Consequently, philosophers such as Thomas Aquinas have concluded that there must be a first cause of its own. This cause cannot have a cause. The chain of causes that led to the universe’s existence and all that is in it begins from this cause. This first reason, the philosopher Ibn Sina stated, can not only be possible in reality (i.e., something that exists but could also not exist), but must be committed to reality (i.e., live substantively and necessarily, and not accidental). If that first cause were only possible in reality, the question would arise as to what then caused it to exist in practice, and again we would need the cause preceding it, and so on to infinity. Therefore the same first cause, which is the cause of causes, is committed to reality: it necessarily exists and does not depend on any other factor for its existence. This first reason is GOD.
A common erroneous critique says that if everything has a reason, then GOD’s existence must also have a reason, and if something created it, it is not GOD. This critique indicates a lack of understanding of the argument since the argument is based on the assumption that not everything has a reason (because then we will end up in infinite regression). Still, there must be one first reason why there is no reason, which is called GOD.
Here the question arises: if there are still things that have no reason, why need GOD as the reason without reason, instead of assuming that it is the universe itself? Why not believe that the universe has always existed in one form or another, without requiring another more fundamental reason for its existence?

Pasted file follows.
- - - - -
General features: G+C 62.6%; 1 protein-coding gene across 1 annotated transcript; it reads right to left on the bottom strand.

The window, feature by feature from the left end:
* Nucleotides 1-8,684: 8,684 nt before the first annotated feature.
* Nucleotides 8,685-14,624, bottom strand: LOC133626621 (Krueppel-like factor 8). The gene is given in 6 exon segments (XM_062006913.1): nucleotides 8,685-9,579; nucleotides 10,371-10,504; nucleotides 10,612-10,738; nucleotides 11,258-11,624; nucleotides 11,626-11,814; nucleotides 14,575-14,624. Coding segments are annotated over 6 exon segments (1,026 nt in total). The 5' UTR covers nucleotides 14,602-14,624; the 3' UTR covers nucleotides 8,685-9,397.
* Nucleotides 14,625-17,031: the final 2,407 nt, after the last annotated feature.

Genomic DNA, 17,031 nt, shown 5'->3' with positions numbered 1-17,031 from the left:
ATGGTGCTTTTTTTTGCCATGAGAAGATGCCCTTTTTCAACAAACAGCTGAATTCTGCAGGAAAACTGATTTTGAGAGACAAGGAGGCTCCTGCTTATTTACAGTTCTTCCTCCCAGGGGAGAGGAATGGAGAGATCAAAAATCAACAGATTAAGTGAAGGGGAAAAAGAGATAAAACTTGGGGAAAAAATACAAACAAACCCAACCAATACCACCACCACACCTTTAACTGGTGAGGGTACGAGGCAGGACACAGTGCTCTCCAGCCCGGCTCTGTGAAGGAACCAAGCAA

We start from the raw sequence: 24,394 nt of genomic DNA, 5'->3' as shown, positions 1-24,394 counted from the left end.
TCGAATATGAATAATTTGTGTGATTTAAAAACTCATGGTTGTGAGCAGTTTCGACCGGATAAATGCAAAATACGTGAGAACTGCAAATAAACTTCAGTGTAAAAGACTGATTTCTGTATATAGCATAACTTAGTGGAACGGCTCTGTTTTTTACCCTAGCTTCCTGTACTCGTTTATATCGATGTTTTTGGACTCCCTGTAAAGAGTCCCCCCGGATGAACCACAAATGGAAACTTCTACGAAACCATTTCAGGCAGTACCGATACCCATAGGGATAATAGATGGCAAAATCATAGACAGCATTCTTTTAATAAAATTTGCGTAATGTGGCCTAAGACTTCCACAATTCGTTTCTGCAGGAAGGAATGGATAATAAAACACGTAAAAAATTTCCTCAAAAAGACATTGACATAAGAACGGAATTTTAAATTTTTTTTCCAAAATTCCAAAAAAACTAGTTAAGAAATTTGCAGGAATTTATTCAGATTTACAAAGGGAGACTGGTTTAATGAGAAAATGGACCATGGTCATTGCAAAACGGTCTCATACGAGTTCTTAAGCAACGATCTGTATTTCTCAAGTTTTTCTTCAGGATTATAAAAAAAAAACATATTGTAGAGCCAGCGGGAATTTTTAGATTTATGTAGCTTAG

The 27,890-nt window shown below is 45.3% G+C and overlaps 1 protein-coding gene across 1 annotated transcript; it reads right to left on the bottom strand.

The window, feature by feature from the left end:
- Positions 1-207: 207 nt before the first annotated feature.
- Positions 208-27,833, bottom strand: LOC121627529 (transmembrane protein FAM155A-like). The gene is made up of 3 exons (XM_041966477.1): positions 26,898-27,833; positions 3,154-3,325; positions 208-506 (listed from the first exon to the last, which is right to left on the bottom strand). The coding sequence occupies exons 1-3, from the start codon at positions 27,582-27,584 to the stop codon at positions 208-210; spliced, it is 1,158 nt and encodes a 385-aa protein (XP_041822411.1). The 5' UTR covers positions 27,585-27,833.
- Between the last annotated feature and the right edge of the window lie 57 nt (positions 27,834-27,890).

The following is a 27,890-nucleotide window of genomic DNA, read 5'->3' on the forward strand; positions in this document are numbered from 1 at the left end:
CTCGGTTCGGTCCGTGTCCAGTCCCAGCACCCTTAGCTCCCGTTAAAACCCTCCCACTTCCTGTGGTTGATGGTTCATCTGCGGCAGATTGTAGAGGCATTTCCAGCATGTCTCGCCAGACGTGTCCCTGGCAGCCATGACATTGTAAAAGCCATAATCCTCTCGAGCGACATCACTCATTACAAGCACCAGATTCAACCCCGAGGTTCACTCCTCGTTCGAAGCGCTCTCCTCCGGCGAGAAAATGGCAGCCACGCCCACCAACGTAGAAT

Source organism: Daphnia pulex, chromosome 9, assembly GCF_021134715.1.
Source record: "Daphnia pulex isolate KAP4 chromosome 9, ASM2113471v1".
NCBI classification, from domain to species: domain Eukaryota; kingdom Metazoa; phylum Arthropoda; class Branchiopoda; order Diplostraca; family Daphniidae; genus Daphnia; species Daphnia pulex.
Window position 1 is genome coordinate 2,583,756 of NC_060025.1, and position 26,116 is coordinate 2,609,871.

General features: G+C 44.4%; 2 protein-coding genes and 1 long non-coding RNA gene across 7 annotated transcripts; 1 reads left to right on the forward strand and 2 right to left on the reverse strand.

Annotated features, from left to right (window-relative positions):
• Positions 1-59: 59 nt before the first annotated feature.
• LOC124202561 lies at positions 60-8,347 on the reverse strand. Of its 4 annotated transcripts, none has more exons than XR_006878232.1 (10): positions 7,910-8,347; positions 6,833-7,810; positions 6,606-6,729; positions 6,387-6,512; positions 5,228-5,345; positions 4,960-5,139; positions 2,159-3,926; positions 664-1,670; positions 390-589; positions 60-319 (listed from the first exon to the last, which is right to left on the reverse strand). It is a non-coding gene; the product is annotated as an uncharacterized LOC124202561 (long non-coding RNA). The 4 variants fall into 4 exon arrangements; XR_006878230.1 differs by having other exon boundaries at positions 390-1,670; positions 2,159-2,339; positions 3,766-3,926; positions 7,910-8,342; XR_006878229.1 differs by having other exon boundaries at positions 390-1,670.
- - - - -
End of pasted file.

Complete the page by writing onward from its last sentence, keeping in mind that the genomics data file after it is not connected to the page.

The answer to this is found in Ibn Sina’s above-mentioned words: only something committed to reality can be the first reason. The universe is not bound by reality since any part of it can cease to exist. The universe itself can also cease to exist entirely. There is no logical necessity for the universe’s existence, and certainly not for its familiar existence with its present properties. Therefore, the universe’s existence, limited and defined, requires a reason to exist and be as it is. In contrast, GOD, who is not limited and defined but infinite, perfect and eternal, can be bound by reality, and by this power be the first cause.
In fact, the presentation of GOD and His will as an explanation for motion in the universe is not fundamentally different from the way physicists presented the laws of nature as an explanation for phenomena arising from observations. After all, no one has ever seen gravity, for example, or one of the other physical forces; Newton simply asked himself what the explanation was for objects falling and the like, and when he did not find an explanation for this in the context of the known phenomena, he concluded that there was an unknown force that caused it – he called the force of gravity.
Similarly, the existence of the electromagnetic force, the strong nuclear force, and the weak nuclear force, as well as of particles that cannot be directly observed, were also determined. When there is a phenomenon that requires explanation, and cannot be explained on the basis of any known force, scientists conclude that a new force exists. And that is exactly what this argument does.